One of the things I love about studying and teaching the Bible, is that I keep on being surprised. I will take some old Bible story that I first heard before I could read, look up what it actually says in scripture, and I will find something new.
Another favorite thing is finding and exploring themes that run through out the Bible, large, overarching narratives that can be found in both the Old and New Testaments. One example is the great commission, the commandment to the church to spread the faith to those who have not yet heard it. I thought that this was found only at the end of a few of the gospels and the beginning of Acts and that was it. But then Don Richardson, in "Eternity in their Hearts" showed that this theme, that the chosen people are chosen to extend God's blessing to all peoples, is not just a New Testament idea, but goes back, at least, to God's covenant with Abraham in Genesis 12: "in you all the families of the earth shall be blessed.”; and then continues through out God's dealings with both Israel and the Church.
Well, now I have come to see another theme that is all through scripture, though I do not think I have ever heard any teaching on it, and I first saw this theme clearly in a passage that every Christian knows by heart and regularly recites, but which is little understood and also rarely taught on.
The scripture passage is from the Lord's Prayer, "hallowed be thy name".
The theme, that I have come to believe is a major concern of scripture, but is almost ignored today, could be called God's honor or God's glory, or to put it in more common language, the importance of God's reputation. In following posts I want to share what I mean by this and why it is really important, starting with the Lord's Prayer, then jump back to the Old Testament and trace this idea throughout the whole Bible.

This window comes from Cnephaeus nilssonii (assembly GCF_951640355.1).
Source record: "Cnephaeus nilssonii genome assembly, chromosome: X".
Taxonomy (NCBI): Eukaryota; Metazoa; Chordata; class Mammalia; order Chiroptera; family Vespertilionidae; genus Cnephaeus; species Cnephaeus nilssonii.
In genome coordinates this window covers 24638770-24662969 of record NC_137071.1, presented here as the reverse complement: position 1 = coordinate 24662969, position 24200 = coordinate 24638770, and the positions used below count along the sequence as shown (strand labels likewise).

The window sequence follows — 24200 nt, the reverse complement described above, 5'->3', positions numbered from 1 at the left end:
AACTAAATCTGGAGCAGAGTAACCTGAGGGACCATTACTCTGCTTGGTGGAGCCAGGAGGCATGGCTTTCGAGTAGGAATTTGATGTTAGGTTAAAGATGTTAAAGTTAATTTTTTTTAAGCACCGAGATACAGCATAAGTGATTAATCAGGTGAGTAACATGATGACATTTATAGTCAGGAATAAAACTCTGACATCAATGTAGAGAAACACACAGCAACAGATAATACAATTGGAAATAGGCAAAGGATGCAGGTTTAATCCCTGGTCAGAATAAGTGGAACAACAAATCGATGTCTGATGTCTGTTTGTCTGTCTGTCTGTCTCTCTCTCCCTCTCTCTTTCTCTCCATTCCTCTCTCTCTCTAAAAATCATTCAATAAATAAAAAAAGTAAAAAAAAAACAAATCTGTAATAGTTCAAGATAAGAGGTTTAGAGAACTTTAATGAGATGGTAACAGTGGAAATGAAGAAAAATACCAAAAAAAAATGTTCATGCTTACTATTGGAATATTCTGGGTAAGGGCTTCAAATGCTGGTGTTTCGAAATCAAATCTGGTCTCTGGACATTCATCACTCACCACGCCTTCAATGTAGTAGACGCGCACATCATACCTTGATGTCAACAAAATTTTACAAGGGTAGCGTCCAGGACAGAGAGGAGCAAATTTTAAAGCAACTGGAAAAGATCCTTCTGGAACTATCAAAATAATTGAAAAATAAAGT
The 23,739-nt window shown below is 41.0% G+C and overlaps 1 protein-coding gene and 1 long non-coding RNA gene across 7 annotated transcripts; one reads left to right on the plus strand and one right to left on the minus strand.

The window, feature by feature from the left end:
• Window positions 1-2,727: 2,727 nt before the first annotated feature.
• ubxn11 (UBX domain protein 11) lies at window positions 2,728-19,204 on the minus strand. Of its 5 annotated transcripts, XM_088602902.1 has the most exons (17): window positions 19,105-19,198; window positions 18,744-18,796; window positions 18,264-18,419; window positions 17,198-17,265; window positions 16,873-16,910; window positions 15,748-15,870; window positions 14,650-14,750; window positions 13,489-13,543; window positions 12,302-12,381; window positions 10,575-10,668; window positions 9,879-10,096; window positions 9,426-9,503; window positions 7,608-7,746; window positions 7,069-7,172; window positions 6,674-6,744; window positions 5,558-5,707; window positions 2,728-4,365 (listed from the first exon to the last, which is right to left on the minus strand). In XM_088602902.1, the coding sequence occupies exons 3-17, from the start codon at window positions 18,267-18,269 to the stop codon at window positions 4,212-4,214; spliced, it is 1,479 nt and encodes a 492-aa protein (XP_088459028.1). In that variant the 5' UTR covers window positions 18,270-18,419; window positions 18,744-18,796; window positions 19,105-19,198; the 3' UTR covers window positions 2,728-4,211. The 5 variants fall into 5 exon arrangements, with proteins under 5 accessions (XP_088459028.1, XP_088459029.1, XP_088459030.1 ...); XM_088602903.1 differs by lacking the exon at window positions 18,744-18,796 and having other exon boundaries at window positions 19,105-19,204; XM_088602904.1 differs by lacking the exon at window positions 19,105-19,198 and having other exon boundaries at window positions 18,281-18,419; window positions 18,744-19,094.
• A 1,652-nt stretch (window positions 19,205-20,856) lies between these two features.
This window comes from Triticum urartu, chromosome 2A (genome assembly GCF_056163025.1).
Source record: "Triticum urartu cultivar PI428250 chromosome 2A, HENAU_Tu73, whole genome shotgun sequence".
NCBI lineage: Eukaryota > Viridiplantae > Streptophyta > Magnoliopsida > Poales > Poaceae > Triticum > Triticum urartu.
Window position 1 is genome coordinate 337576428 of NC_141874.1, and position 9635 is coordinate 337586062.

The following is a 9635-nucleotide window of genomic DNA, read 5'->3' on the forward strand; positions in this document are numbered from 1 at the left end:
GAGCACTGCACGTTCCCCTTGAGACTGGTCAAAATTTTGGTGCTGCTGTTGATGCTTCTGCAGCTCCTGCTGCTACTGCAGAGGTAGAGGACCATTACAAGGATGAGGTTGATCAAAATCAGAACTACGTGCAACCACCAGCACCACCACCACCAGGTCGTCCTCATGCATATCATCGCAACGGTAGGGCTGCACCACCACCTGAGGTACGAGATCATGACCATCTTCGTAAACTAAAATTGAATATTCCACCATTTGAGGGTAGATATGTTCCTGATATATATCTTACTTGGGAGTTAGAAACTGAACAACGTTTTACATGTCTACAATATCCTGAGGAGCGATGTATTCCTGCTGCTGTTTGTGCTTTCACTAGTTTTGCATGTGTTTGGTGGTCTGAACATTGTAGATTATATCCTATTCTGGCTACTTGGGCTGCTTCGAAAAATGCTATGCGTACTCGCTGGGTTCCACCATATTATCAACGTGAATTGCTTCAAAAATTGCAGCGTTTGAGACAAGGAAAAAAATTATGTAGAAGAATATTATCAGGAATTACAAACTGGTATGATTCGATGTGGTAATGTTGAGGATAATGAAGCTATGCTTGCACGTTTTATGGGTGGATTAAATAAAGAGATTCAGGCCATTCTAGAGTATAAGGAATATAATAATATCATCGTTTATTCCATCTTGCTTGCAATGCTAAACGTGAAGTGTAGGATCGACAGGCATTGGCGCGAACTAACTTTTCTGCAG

My one claim that I am nervous about is that no one else has seen this or is teaching about it. If you know of others teachings on this subject either in the past or the present, please excuse my ignorance and introduce or remind me of those who have gone before me.
I have shared these ideas before in a few sermons in local churches and more fully in a three month Sunday school class in my church. But I feel a compulsion to share this more widely. If this is as important as I think it is then it should become a part of the common worldview of the church. Of course it is possible that I have taken a minor theme, well documented in the tradition of the church, and blown it out of proportion because it is new to me. Either way this blog is the next step for me to put these thoughts out there to be spread and/or corrected.